Fehime Sultan Mansion was constructed as a marriage gift in 1883 for Fehime Sultan, the daughter of V. Murat by Sultan Abdulhamit. The mansion on a masonry floor covered with limestone and which has two wooden floors and an attic has a floor area for 850 mt2. As the result of the excavations carried out at the garden next to the work, foundations traces of Turkish Bath and Hostler House visible on the archive documents were found.
Hatice Sultan Mansion belongs to Ali Sait Pasha with the grove and mansion at the highway side and is known to have been constructed as marriage gift for Hatice Sultan, another daughter of V. Murat in 1870s by Sultan Abdulhamit. Hatice Sultan Mansion constructed on a masonry basement which has a half floor height consists of two wooden floors and an attic and has a floor area for 590 mt2. Besides, there have been Selamlik Mansion outbuildings where several service places took place (such as kitchen, bathroom, laundry room, etc.) and a corridor which connects that outbuildings with the part of the house reserved for men within the mansion in the archive documents.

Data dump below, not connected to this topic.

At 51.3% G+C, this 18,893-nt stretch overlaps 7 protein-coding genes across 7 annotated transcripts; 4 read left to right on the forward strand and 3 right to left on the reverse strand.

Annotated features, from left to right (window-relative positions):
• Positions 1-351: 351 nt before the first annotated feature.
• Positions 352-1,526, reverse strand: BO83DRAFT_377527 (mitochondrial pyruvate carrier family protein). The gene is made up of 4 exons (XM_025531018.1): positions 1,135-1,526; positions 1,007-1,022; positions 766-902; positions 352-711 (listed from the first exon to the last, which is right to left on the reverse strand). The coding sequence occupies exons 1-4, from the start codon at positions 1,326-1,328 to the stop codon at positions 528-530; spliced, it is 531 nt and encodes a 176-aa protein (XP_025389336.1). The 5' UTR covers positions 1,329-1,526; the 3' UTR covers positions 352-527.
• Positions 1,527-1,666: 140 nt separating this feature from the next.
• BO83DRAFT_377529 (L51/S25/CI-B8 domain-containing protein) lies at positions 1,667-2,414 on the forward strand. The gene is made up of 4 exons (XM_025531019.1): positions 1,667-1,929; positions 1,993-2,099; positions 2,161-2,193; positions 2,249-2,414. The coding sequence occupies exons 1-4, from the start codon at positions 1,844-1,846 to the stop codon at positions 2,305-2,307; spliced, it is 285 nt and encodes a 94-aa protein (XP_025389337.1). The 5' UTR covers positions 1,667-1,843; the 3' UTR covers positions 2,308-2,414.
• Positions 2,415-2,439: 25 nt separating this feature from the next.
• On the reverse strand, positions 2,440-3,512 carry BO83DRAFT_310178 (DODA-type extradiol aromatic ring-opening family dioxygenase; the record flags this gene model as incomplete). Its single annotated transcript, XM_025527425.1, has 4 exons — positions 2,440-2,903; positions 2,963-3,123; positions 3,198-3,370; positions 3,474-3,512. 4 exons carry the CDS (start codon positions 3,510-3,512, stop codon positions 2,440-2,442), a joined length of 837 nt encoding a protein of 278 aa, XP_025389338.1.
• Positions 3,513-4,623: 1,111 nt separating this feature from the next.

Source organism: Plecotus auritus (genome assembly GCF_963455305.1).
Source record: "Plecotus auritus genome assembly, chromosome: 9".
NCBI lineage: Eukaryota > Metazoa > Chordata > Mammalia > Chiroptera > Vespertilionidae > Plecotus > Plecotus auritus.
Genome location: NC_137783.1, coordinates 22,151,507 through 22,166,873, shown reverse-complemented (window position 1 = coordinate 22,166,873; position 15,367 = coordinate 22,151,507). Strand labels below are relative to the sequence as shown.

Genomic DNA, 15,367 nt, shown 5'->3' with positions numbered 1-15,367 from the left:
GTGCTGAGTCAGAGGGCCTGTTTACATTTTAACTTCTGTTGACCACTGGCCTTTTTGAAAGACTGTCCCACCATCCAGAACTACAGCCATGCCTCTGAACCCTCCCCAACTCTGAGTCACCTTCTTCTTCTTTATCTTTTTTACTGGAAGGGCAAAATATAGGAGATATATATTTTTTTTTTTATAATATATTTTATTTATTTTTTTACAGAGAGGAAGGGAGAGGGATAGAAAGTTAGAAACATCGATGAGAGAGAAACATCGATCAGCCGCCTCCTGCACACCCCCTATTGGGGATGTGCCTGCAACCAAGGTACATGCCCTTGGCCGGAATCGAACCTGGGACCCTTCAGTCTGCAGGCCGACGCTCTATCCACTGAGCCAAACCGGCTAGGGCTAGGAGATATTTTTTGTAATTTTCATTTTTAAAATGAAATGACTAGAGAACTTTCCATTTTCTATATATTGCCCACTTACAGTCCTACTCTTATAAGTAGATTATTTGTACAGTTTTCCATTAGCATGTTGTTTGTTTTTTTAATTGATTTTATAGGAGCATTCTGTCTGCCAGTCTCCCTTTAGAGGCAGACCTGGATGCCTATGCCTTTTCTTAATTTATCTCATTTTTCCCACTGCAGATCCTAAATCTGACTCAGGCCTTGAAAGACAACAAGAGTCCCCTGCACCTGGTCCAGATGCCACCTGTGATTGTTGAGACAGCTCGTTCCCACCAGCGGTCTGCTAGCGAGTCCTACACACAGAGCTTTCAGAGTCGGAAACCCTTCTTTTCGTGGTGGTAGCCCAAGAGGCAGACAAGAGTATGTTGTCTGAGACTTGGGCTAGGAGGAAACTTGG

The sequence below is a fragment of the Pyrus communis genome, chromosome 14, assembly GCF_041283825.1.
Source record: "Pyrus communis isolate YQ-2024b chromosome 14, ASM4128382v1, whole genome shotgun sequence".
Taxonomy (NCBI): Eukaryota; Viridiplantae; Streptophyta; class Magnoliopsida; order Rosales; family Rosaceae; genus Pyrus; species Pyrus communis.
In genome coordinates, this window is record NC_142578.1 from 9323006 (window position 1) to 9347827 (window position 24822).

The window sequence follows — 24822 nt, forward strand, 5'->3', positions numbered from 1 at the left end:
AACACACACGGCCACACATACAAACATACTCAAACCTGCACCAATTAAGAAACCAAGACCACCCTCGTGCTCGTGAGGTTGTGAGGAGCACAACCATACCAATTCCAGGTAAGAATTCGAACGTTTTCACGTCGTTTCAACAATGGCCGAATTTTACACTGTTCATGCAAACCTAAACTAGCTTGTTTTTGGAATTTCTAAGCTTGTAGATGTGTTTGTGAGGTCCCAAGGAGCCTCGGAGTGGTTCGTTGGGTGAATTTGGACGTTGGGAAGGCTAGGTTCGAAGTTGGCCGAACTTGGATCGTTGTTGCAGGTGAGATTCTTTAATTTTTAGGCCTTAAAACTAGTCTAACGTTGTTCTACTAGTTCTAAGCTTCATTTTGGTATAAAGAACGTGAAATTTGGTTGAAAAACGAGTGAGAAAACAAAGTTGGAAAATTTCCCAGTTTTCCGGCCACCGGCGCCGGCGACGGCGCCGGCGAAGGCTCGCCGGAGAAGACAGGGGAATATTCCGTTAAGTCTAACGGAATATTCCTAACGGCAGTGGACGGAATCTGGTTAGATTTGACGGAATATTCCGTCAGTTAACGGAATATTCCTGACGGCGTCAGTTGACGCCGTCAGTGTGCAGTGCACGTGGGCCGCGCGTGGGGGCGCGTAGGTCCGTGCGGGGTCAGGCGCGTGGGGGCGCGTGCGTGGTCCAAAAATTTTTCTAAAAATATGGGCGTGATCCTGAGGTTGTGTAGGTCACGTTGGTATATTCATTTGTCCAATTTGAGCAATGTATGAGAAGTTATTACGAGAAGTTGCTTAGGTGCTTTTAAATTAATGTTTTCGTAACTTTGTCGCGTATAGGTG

The parts left from the fire which Fehime Sultan Mansion went through were taken under protection by being removed within the scope of the restoration works. All parts of quality documented with inventory works were repaired and conserved in an atelier created. Structural elements of the mansion which could not be used after the fire were manufactured in compliance with the original details and integrated with the elements of which repair and conservation were realized. Elements of quality in Hatice Sultan Mansion were removed and repaired and conserved within the scope of the restoration works. The parts which lost their characteristics on the wooden masonry part of the construction were replaced and the parts which were not ruined strengthened. The construction was suspended because of the floor problems and flooring strengthening was performed. Following the completion of the strengthening and repair works, the original elements which had been removed were placed once again. Selamlik Pavilion, Turkish Bath and Hostler House found as the result of archive research and excavations have been reconstructed through contemporary construction methods in compliance with the characteristics of the period. Pavilion, Dock and Basement constructions to be made additionally within the area where the old works planned to be use with touristic purposes have taken place were reconstructed in compliance with the their functions-to-be and their applications are still under progress.